Looked at the figures for very first bake & gave a hard think to what was different. The butter came from work -- no other change. But it's supposed to be great stuff! NZMP unsalted creamery. Is it possible? Here's the composition: 82.9% MF, moisture at 15.7%, NF solids 1.4%.

I did another 2x6" -- yes, on the morning of the wedding. Just took a deep breath and went for it, using local unsalted butter from home stock. It worked.

What do you think? Could the butter have been the culprit?


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I don't use non-stick either and I haven't had a problem, but I don't stir it very much either.

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I never use a non-stick pan!

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that chopstick!

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Yes, I didn't use a non stick sauce pan, and also could have brushed down the sides of the pan better. Thanks all for your helpful suggestions!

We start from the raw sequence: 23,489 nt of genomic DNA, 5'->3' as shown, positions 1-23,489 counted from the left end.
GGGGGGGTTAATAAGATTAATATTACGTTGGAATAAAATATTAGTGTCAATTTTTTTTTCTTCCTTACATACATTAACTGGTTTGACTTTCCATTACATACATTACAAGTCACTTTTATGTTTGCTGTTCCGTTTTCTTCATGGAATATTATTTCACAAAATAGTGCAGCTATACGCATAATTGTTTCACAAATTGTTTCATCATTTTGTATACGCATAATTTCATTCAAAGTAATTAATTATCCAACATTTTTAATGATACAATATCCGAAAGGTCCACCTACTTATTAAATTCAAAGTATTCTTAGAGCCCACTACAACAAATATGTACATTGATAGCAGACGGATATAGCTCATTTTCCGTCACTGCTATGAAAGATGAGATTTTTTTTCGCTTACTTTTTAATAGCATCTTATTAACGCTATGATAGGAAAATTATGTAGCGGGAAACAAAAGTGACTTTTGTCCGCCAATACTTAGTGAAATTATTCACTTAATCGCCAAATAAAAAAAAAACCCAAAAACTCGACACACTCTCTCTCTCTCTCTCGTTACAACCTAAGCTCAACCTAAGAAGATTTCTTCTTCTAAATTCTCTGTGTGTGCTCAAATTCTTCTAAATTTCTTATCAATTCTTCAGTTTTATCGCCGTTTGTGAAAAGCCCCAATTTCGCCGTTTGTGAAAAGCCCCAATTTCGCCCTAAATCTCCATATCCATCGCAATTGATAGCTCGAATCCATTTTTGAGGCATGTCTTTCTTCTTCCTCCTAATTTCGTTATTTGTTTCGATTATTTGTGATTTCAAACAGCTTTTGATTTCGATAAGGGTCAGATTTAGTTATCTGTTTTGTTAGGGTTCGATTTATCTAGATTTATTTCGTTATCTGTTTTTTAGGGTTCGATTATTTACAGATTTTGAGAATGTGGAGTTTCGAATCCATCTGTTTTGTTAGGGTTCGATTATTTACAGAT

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Veronica, The only time I had trouble with the Mousseline was when I didn't a non-stick sauce pan. Could that have been the culprit?

HECTOR, Thanks for the chopstick tip. I printed your comments and put the in TCB. Roseana

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Veronica, The only time I had trouble with the Mousseline was when I didn't a non-stick sauce pan. Could that have been the culprit?

HECTOR, Thanks for the chopstick tip. I printed your comments and put the in TCB. Roseana

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Veronica, The only time I had trouble with the Mousseline was when I didn't a non-stick sauce pan. Could that have been the culprit?

HECTOR, Thanks for the chopstick tip. I printed your comments and put the in TCB. Roseana

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veronica, once the sugar is dissolved it won't burn unless you have a very uneven heat source or a non-heavy-weight pot; which if you do, just turn the pot 45 degrees every few minutes or so, so all areas of your pot are more evenly heated.